|Location:||At Soudan. U.S. Highway 169 to Soudan, follow the signs. (47°49'8.73"N, 92°14'34.75"W)|
Underground Mine Tour:
Memorial Day Weekend to SEP daily 10-16, on the hour.
First three weekends in OCT Sat, Sun 10-16, on the hour.
Physics lab tour: Memorial Day Weekend to Labour Day daily 10, 16.
Labour Day to SEP daily 12.
First three weekends in OCT Sat, Sun 12.
Underground Mine Tour:
Adults USD 12, Children (5-12) USD 7, Children (0-4) free (ticket required).
High energy physics lab tour: Adults USD 12, Children (5-12) USD 7, Children (0-4) free (ticket required).
|Classification:||Iron Mine, Soudan Iron Formation.|
Underground Mine Tour: D=90min.
High energy physics lab tour: D=75min.
Soudan Underground Mine, 1379 Stuntz Bay Road, Soudan, MN 55782, Tel: +1-218-753-2245.
Special in-depth tours, guided by physicists, Eileen Amos, Tel: +1-218-753-6611.
|As far as we know this information was accurate when it was published (see years in brackets), but may have changed since then.
Please check rates and details directly with the companies in question if you need more recent info.
|1880||an area of 8,000ha of iron-rich land purchased by Charlemagne Tower.|
|1884||mine opened by the Minnesota Iron Company.|
|1901||Ownership passed to the Oliver Iron Mining Division of U.S. Steel Corporation.|
|1962||mine closed because of technological progress and a changing economy.|
|1962||opened as a show mine.|
|1965||site donated to the state by United States Steel Corp.|
|13-NOV-1966||listed on the National Register of Historic Sites (NRHS).|
|1989-2001||Soudan 2 Proton Decay experiment.|
|2004||expected start of MINOS.|
|2011||mine closed for tours because of fire in shaft.|
Soudan Underground Mine was operated to mine the famous Soudan Iron Formation. This is part of the Iron Range.
The Soudan Iron Formation is a Banded Iron Formation (BIF), an originally sedimentary rock which include layers of hematite. The rock is carbon rich, but because of its age of more than 2.7 Billion years the components are mostly metamorphic. This is called metasedimentary, as the sedimentary layers are still visible. The typical bands are hematite, jasper, and chert. The bands are heavily folded, outcrops of the formation are polished by glaciers which covered the area during the Ice Ages and show a nice pattern.
The Banded Iron Formations are part of the Animikie Group which was deposited between 2.5 and 1.8 Billion years ago in the Animikie Basin. It covers the area form south central Minnesota to Thuder Bay in Ontario, Canada. It is divided geographically into four ranges, Gunflint Range, the Mesabi Range, Vermilion Range, and Cuyuna Range. The Soudan formation is located in the Vermillion Range.
The hematite has an enormous amount of iron (~65%), which makes it a very valuable ore. On the other hand it is mixed with layers of other rocks, so it is necessary to preprocess the ore, to remove the jasper and chert. Also the formation has a vertical orientation, which made underground mining necessary after only a few years of open cast mining. Underground mining is more expensive than open cast, so from the 1960s the rentability of the mine vanished with sinking world market prices for iron.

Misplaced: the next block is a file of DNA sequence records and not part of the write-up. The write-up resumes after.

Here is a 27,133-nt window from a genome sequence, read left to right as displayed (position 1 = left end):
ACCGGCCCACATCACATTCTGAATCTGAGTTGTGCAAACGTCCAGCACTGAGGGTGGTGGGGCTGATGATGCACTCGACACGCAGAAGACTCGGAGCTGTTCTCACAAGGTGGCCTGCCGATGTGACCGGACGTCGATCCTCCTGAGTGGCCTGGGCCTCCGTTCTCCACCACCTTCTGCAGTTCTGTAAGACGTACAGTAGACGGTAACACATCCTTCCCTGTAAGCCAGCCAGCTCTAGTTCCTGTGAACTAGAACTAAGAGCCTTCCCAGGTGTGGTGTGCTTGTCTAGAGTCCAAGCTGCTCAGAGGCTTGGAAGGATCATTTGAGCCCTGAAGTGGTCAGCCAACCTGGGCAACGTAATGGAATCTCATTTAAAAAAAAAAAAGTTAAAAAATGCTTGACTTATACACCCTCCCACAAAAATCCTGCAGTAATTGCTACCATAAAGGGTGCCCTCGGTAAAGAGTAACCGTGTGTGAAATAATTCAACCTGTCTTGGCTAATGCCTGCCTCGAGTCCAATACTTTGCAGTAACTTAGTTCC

Soudan Underground Mine is located in Vermilion Range and is the oldest and deepest iron mine in Minnesota. During its 80 years of operation about 15.5 million tons of ore were removed. The mining started in seven open pits. But after some time the mine suffered frequent accidents from falling rocks. To avoid that the operations were moved underground in the 1890s. Technological progress and a changing economy made the mining unprofitable and so all operations ended in 1962.
The Historic Underground Mine Tour shows the last level that the miners worked. The visitors get hard hats and then journey down 730m in an elevator called "the cage". The tour continues with a ride on a rail car on the 27th level. This mining tour is completed by several related buildings on the surface, the dry house (1925), drill shop (1917), crusher house (1904) and engine house (1901).
A second tour concentrates on the High Energy Physics Lab at the bottom of the mine. This lab was built about 800m deep under the mine after the mining ended. This cavern is not a former part of the mine, but was built using modern underground mining methods right for this purpose. The enormous layer of rocks and iron ore filters most of the cosmic rays, allowing to conduct sensitive experiments which are impossible on the surface. The lab operated the Soudan 2 Proton Decay experiment from 1989-2001, with the goal to observe the decay of a proton. This goal was not achieved, but much valuable data was collected, leading to the MINOS experiment. MINOS stands for Main Injector Neutrino Oscillation Search, the attempt to measure the mass of particles called neutrinos, which are smaller than the nuclei of atoms. A third big experiment at the lab is Cryogenic Dark Matter Search (CMDS), the direct detection of dark matter particles other than neutrinos. While Proton Decay is stopped, the two other experiments are under construction now.